Wednesday, June 22, 2011

Evolution 2011: Evolution is Alive and Well


I have just returned from the Evolution 2011 meetings in Norman, Oklahoma. This is the pre-eminent meeting of evolutionary scientists in the world, sponsored by the Society for the Study of Evolution, the American Society of Naturalists, and the Society for Systematic Biology. Anyone who thinks that evolutionary science is based on very little evidence should experience the flood of data reported at the Evolution meetings every year. All over the world and in every group of organisms, the evidence continues to pour in that evolution is occurring all around us and has been occurring for billions of years. Those of us who have been around longer took special effort to encourage the graduate students and postdocs who have done amazing and creative research.

I will briefly mention three of the graduate student papers that I found particularly interesting.

Sarah Ann Bodbyl Roels (University of Kansas) conducted an experiment in which bees selected floral traits in a monkeyflower species for several generations. Both the treatment and control were inside of identical greenhouses, with the bumblebee hive inside one of the greenhouses. This is a particularly good example of experimental design.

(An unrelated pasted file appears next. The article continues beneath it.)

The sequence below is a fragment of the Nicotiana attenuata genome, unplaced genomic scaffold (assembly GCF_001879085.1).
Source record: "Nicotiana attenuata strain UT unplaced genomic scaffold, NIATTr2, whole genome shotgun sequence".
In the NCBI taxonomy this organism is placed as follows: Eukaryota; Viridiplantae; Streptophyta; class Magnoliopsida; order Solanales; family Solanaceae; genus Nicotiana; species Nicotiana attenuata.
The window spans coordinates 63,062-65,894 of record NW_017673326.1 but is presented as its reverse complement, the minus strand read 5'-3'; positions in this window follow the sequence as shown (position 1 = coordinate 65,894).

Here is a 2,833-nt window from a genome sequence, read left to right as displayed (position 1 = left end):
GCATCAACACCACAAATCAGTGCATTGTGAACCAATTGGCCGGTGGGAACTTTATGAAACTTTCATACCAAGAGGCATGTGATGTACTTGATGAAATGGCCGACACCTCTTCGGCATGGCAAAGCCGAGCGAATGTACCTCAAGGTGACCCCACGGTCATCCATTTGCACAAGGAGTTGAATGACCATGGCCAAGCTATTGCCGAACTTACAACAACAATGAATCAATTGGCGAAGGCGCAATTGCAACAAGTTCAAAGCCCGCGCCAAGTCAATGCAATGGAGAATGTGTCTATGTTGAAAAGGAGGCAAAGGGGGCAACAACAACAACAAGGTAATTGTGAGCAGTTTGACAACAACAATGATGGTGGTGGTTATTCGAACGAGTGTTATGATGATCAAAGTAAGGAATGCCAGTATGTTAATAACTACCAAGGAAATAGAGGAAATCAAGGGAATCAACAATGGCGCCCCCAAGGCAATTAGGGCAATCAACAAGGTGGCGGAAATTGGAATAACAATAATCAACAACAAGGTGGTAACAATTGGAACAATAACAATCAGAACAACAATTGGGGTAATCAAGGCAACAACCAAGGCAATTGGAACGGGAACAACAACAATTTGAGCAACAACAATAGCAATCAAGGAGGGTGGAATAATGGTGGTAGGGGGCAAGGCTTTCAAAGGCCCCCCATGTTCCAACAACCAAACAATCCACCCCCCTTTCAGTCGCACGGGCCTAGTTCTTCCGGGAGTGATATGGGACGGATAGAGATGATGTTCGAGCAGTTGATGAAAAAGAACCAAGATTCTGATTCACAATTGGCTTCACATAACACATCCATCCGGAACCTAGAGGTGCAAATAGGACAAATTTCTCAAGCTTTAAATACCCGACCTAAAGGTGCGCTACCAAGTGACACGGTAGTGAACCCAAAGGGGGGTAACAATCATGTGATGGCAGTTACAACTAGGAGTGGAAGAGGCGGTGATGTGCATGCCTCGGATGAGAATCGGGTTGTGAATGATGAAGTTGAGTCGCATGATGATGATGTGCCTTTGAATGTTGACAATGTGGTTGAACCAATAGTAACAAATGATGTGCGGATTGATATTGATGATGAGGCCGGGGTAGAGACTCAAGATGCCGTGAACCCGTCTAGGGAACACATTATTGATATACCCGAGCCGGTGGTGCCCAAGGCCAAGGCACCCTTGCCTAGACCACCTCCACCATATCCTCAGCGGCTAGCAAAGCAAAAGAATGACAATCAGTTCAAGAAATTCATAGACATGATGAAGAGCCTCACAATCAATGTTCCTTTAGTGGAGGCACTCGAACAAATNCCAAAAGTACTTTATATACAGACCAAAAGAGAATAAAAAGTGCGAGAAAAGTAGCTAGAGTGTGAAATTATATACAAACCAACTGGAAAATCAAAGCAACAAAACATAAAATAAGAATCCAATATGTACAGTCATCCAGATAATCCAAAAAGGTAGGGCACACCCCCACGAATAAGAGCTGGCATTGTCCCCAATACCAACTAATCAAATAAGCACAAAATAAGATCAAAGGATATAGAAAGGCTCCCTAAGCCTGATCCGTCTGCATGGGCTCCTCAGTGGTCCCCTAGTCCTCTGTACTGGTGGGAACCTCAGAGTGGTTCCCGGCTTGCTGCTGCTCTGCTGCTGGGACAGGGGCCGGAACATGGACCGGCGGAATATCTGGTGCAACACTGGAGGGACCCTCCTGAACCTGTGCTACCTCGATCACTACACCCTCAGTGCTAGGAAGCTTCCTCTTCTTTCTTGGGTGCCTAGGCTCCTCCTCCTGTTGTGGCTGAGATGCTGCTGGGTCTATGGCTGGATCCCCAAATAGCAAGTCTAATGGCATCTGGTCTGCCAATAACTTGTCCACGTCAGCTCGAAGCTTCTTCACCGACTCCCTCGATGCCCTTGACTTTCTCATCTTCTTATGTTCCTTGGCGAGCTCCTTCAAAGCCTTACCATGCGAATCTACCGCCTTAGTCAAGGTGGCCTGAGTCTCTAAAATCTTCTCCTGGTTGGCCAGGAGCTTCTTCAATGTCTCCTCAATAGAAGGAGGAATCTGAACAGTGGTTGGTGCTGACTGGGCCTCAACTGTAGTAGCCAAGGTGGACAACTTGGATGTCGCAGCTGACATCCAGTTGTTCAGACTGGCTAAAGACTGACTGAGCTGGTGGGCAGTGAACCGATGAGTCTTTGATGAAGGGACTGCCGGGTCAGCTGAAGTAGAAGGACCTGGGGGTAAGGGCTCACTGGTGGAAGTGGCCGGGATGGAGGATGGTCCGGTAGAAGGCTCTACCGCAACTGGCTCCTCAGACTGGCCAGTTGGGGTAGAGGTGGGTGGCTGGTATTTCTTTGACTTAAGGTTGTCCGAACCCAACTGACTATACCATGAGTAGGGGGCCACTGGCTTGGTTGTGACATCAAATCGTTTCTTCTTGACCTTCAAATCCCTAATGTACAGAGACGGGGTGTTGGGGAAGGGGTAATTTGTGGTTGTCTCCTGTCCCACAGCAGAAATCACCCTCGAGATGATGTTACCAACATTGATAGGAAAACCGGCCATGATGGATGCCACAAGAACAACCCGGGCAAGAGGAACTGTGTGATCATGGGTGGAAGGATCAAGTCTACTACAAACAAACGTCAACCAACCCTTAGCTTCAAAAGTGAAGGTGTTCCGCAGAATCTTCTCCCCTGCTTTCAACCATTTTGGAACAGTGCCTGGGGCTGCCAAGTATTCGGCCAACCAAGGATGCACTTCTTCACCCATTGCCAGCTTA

Carolina Bonin (Scripps Institute, La Jolla) obtained DNA samples from seals near Antarctica to determine patterns of paternity in a population that had been driven nearly to extinction. Getting DNA from a male seal is not an easy task; you have to run up with a sample vial on a pole, poke the male to get a blood sample, and run like hell as the male flops along after you. Impressive work.

I was most impressed with the work of Kelsey Byers (University of Washington), who has figured out which chemicals stimulate the bumblebees that pollinate monkeyflowers. She did this by inserting electrodes into the exposed brains of bumblebees, and measuring electrical stimulation in response to different volatile chemical components of nectar. This is a very creative approach to the study of pollination.

The meeting was also an opportunity for people from all over the world to talk about what is happening on the creation/evolution front. Oklahoma is perhaps the world epicenter of creationism, and visitors from other countries wanted to know what is going on here. In the photograph, Vic Hutchison (the grand old man of evolution education in Oklahoma) talked with foreign students Bjorn Ostman (originally from Denmark) and Olga Dolgova (originally from Vladivostok, Siberia) about the evolutionary political scene in America.

Organizing this meeting and making sure that everything happened on time for the hundreds of participants was a big job, and I want to thank Rich Broughton, Larry Weider, and Ingo Schlupp, all faculty members at the University of Oklahoma, for their amazing work in making this meeting a success.

I will post two more entries about the Evolution 2011 meetings.

I am the author of Life of Earth: Portrait of a Beautiful, Middle-Aged, Stressed-Out World, recently published by Prometheus Books. See my website for more information.

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